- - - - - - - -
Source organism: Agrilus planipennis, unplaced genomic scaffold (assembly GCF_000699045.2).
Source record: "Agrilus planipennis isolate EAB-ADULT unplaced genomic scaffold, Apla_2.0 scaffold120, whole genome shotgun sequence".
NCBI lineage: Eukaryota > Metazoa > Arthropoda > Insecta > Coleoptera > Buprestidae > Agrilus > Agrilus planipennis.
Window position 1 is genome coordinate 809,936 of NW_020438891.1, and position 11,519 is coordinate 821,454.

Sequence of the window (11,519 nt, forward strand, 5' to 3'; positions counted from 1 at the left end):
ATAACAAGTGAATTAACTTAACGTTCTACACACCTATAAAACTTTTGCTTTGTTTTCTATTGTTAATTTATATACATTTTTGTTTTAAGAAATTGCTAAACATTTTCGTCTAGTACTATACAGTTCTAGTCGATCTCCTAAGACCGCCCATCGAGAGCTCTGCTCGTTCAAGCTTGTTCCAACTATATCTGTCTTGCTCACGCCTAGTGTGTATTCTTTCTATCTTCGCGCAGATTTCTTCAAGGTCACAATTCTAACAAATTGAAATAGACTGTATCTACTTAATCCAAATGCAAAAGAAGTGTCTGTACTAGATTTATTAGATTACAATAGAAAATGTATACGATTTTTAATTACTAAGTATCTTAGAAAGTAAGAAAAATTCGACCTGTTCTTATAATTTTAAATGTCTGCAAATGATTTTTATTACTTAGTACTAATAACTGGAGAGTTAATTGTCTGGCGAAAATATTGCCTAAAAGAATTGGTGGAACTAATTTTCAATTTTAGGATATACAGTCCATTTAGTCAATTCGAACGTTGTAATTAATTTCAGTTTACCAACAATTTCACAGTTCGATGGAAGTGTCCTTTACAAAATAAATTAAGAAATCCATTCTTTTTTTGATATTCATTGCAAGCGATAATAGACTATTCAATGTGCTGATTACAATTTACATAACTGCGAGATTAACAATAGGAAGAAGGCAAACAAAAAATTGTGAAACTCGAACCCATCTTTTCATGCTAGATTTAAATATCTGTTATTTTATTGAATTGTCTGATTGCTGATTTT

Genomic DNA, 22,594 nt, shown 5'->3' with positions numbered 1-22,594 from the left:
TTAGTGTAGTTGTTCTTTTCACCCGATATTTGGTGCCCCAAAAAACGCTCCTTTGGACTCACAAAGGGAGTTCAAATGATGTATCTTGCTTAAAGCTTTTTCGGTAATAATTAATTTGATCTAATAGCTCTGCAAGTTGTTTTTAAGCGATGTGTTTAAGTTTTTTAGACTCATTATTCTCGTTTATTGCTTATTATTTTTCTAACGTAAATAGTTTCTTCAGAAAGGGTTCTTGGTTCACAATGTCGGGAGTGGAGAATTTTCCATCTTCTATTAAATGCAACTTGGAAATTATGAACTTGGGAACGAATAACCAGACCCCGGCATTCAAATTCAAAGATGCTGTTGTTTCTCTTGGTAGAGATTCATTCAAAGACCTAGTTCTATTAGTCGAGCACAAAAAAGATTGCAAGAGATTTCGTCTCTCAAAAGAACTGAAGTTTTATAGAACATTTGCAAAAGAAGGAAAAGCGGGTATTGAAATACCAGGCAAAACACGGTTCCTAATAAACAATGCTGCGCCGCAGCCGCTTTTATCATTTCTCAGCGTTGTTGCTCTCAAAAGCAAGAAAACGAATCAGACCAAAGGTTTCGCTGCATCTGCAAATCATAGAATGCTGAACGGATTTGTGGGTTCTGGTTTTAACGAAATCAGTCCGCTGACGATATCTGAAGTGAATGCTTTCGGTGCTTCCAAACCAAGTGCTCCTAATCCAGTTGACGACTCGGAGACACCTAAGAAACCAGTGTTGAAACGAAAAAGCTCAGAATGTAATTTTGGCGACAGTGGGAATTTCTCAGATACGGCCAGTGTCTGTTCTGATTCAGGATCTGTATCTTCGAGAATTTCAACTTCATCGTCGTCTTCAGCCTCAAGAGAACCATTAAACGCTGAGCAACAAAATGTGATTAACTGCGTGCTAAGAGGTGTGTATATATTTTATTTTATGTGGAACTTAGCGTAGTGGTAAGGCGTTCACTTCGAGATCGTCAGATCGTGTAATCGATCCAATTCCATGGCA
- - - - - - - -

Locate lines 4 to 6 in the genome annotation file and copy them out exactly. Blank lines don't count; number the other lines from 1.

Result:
Window position 1 is genome coordinate 809,936 of NW_020438891.1, and position 11,519 is coordinate 821,454.

Sequence of the window (11,519 nt, forward strand, 5' to 3'; positions counted from 1 at the left end):
ATAACAAGTGAATTAACTTAACGTTCTACACACCTATAAAACTTTTGCTTTGTTTTCTATTGTTAATTTATATACATTTTTGTTTTAAGAAATTGCTAAACATTTTCGTCTAGTACTATACAGTTCTAGTCGATCTCCTAAGACCGCCCATCGAGAGCTCTGCTCGTTCAAGCTTGTTCCAACTATATCTGTCTTGCTCACGCCTAGTGTGTATTCTTTCTATCTTCGCGCAGATTTCTTCAAGGTCACAATTCTAACAAATTGAAATAGACTGTATCTACTTAATCCAAATGCAAAAGAAGTGTCTGTACTAGATTTATTAGATTACAATAGAAAATGTATACGATTTTTAATTACTAAGTATCTTAGAAAGTAAGAAAAATTCGACCTGTTCTTATAATTTTAAATGTCTGCAAATGATTTTTATTACTTAGTACTAATAACTGGAGAGTTAATTGTCTGGCGAAAATATTGCCTAAAAGAATTGGTGGAACTAATTTTCAATTTTAGGATATACAGTCCATTTAGTCAATTCGAACGTTGTAATTAATTTCAGTTTACCAACAATTTCACAGTTCGATGGAAGTGTCCTTTACAAAATAAATTAAGAAATCCATTCTTTTTTTGATATTCATTGCAAGCGATAATAGACTATTCAATGTGCTGATTACAATTTACATAACTGCGAGATTAACAATAGGAAGAAGGCAAACAAAAAATTGTGAAACTCGAACCCATCTTTTCATGCTAGATTTAAATATCTGTTATTTTATTGAATTGTCTGATTGCTGATTTT